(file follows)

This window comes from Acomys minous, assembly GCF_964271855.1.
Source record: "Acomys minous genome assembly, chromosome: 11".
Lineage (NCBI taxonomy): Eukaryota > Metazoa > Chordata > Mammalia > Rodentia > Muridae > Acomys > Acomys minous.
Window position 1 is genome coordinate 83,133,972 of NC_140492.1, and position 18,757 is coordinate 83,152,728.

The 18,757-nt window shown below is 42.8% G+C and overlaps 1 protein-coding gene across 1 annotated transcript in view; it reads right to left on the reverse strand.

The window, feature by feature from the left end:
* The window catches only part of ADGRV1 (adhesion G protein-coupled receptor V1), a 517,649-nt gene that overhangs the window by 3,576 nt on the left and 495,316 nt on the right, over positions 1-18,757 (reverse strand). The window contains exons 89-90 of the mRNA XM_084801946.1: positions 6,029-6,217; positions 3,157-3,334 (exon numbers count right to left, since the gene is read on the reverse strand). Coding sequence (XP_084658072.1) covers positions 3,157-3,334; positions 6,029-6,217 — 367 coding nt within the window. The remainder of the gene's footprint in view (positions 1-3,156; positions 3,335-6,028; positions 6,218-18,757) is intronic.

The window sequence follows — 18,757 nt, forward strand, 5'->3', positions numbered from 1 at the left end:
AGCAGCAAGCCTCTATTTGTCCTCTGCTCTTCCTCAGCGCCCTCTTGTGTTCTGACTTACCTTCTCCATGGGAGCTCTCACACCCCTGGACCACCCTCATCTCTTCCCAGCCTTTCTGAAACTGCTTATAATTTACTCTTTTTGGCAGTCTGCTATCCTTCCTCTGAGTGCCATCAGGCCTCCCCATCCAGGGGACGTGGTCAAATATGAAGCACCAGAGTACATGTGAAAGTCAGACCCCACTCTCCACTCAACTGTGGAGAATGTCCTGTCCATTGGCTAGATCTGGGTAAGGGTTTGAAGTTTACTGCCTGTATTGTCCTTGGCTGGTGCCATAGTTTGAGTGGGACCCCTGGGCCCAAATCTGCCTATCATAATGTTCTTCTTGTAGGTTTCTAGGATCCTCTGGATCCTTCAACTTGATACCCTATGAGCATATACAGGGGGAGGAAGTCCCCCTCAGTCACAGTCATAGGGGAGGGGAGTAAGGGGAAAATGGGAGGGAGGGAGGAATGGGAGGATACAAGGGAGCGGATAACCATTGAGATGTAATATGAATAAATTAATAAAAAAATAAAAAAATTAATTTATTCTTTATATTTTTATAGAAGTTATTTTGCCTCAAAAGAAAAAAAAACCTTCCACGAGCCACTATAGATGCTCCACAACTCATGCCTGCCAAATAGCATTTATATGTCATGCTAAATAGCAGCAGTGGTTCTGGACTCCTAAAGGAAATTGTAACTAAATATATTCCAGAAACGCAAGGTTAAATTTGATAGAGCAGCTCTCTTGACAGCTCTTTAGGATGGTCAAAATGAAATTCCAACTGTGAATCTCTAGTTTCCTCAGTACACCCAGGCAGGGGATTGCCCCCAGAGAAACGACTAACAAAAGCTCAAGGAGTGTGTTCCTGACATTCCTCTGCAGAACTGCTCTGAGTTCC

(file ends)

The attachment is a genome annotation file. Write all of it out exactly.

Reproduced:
This window comes from Acomys minous, assembly GCF_964271855.1.
Source record: "Acomys minous genome assembly, chromosome: 11".
Lineage (NCBI taxonomy): Eukaryota > Metazoa > Chordata > Mammalia > Rodentia > Muridae > Acomys > Acomys minous.
Window position 1 is genome coordinate 83,133,972 of NC_140492.1, and position 18,757 is coordinate 83,152,728.

The 18,757-nt window shown below is 42.8% G+C and overlaps 1 protein-coding gene across 1 annotated transcript in view; it reads right to left on the reverse strand.

The window, feature by feature from the left end:
* The window catches only part of ADGRV1 (adhesion G protein-coupled receptor V1), a 517,649-nt gene that overhangs the window by 3,576 nt on the left and 495,316 nt on the right, over positions 1-18,757 (reverse strand). The window contains exons 89-90 of the mRNA XM_084801946.1: positions 6,029-6,217; positions 3,157-3,334 (exon numbers count right to left, since the gene is read on the reverse strand). Coding sequence (XP_084658072.1) covers positions 3,157-3,334; positions 6,029-6,217 — 367 coding nt within the window. The remainder of the gene's footprint in view (positions 1-3,156; positions 3,335-6,028; positions 6,218-18,757) is intronic.

The window sequence follows — 18,757 nt, forward strand, 5'->3', positions numbered from 1 at the left end:
AGCAGCAAGCCTCTATTTGTCCTCTGCTCTTCCTCAGCGCCCTCTTGTGTTCTGACTTACCTTCTCCATGGGAGCTCTCACACCCCTGGACCACCCTCATCTCTTCCCAGCCTTTCTGAAACTGCTTATAATTTACTCTTTTTGGCAGTCTGCTATCCTTCCTCTGAGTGCCATCAGGCCTCCCCATCCAGGGGACGTGGTCAAATATGAAGCACCAGAGTACATGTGAAAGTCAGACCCCACTCTCCACTCAACTGTGGAGAATGTCCTGTCCATTGGCTAGATCTGGGTAAGGGTTTGAAGTTTACTGCCTGTATTGTCCTTGGCTGGTGCCATAGTTTGAGTGGGACCCCTGGGCCCAAATCTGCCTATCATAATGTTCTTCTTGTAGGTTTCTAGGATCCTCTGGATCCTTCAACTTGATACCCTATGAGCATATACAGGGGGAGGAAGTCCCCCTCAGTCACAGTCATAGGGGAGGGGAGTAAGGGGAAAATGGGAGGGAGGGAGGAATGGGAGGATACAAGGGAGCGGATAACCATTGAGATGTAATATGAATAAATTAATAAAAAAATAAAAAAATTAATTTATTCTTTATATTTTTATAGAAGTTATTTTGCCTCAAAAGAAAAAAAAACCTTCCACGAGCCACTATAGATGCTCCACAACTCATGCCTGCCAAATAGCATTTATATGTCATGCTAAATAGCAGCAGTGGTTCTGGACTCCTAAAGGAAATTGTAACTAAATATATTCCAGAAACGCAAGGTTAAATTTGATAGAGCAGCTCTCTTGACAGCTCTTTAGGATGGTCAAAATGAAATTCCAACTGTGAATCTCTAGTTTCCTCAGTACACCCAGGCAGGGGATTGCCCCCAGAGAAACGACTAACAAAAGCTCAAGGAGTGTGTTCCTGACATTCCTCTGCAGAACTGCTCTGAGTTCC